And, behold, one came up to him, saying, ‘Teacher, what good deed must I do, to have eternal life?’ And he said unto him, ‘Why do you ask me about what is good? One there is who is good. If you would enter life, keep the commandments.’(RSV)
There is one life that is good, not one deed that buys you eternal life. To make that one life yours takes continuous practice, incorporating many ‘commandments’ at once for the sake of that life itself and not for some future reward. This passage in Matthew subtly diverts the seeker's attention from the “teacher” as representative of eternal life to the seeker's own enactment of it. The Gospel of Thomas is much more emphatic on this point.
A woman from the crowd said to him, ‘Blessed are the womb which bore you and the breasts which nourished you.’ He said to her, ‘Blessed are those who have heard the word of the father and have truly kept it. For there will be days when you will say, “Blessed are the womb which has not conceived and the breasts which have not given milk.”’The first two verses here are almost identical to Luke 11:27-8. What does it mean to keep the word (logos)? Both the English ‘keep’ and the Greek word for ‘those who keep’ (phylassontes) might suggest guarding it, defending it, keeping it safe. But for a pragmatist, the blessed are those who practice the word, not those who treat it like a possession or a “creed.” It is only through practice that the word as precept can be kept alive, because that is its only means of modifying itself to maintain its intimacy with current situations. Those whose first priority is to guard the logos often end up guarding it against any change, i.e. guarding the text against its own meaning.— Thomas 79 (Lambdin)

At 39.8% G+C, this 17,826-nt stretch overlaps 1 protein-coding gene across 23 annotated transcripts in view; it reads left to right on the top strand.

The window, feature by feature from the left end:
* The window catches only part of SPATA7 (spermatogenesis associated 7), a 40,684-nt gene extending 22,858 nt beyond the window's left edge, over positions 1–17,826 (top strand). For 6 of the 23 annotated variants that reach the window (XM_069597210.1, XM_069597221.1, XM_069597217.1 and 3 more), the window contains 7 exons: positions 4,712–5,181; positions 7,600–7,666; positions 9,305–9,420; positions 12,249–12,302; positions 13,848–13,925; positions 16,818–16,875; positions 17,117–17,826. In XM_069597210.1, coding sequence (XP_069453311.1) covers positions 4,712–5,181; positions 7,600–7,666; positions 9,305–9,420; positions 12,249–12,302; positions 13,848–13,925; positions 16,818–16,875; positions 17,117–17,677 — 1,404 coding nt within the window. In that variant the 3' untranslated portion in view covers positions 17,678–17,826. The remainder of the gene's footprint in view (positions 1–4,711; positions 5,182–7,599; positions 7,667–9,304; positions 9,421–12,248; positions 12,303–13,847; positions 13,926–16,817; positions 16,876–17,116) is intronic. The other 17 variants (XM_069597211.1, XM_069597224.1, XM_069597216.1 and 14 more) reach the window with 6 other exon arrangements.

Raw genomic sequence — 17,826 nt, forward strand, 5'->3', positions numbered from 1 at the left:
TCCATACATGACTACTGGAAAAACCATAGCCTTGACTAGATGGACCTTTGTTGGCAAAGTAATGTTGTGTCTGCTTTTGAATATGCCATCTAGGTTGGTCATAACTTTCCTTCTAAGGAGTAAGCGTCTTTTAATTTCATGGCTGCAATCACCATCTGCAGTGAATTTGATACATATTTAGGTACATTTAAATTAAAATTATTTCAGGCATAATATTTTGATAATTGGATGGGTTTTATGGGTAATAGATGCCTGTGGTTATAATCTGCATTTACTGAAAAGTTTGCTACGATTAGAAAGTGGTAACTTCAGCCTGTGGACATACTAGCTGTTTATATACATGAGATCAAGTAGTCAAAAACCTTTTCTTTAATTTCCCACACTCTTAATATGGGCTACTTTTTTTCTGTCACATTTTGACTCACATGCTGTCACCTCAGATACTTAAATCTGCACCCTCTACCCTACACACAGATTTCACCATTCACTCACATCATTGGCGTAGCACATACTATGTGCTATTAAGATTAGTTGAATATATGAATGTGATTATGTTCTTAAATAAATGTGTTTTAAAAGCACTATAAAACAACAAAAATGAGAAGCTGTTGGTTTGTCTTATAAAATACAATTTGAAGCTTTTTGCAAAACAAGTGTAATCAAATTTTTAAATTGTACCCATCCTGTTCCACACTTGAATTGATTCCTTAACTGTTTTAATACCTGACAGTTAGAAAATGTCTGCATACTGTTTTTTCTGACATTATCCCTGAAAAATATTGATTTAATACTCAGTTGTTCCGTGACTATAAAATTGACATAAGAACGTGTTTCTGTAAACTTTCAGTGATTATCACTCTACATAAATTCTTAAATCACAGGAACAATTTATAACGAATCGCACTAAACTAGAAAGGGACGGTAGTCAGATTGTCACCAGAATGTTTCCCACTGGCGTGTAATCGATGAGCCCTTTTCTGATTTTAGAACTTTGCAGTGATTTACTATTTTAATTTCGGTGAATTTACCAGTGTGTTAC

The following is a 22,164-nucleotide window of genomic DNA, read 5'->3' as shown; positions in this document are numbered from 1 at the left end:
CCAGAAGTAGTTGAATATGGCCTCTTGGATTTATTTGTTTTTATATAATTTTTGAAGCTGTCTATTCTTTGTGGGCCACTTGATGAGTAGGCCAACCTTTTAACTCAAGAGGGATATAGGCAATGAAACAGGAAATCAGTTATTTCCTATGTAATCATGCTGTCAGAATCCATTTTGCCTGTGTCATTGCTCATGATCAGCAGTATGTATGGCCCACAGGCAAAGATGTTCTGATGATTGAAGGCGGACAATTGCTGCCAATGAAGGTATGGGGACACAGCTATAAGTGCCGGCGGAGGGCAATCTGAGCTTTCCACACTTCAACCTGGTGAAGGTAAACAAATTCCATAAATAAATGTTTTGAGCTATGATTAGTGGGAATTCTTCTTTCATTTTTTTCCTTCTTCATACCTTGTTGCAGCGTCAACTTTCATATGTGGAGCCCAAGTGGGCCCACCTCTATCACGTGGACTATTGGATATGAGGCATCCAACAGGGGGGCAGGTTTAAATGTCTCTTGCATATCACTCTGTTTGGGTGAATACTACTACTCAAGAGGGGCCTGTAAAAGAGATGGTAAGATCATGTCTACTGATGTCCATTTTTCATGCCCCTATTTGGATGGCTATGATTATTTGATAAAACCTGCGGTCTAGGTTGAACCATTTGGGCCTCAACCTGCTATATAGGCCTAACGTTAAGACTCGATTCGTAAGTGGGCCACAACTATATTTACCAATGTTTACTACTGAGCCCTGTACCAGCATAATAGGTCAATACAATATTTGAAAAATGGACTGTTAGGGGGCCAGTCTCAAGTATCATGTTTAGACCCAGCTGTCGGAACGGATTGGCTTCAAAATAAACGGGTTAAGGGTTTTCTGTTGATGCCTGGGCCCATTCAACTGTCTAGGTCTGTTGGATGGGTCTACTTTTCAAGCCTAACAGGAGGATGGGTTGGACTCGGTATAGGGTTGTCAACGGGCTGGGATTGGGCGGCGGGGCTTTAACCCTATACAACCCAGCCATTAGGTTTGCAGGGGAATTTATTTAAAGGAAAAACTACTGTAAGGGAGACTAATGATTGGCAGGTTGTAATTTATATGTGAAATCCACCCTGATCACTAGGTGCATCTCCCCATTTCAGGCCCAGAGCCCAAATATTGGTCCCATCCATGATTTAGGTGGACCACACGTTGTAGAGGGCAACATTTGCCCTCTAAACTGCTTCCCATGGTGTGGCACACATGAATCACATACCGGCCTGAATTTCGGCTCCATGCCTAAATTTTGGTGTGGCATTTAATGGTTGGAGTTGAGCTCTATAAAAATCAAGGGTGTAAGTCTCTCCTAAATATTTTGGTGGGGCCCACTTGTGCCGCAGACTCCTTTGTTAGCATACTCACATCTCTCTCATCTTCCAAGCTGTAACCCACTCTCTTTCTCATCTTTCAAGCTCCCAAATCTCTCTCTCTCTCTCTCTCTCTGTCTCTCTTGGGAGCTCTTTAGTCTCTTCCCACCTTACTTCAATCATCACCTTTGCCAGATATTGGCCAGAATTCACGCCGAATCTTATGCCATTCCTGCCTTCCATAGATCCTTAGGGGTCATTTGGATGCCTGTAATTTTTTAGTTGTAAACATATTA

The final verse in Thomas 79 throws cold water on the worshipful euphoria of the woman from the crowd, as if to say that persistent practice, and not the fleeting feeling that “life is good,” is the presence of real life. [next]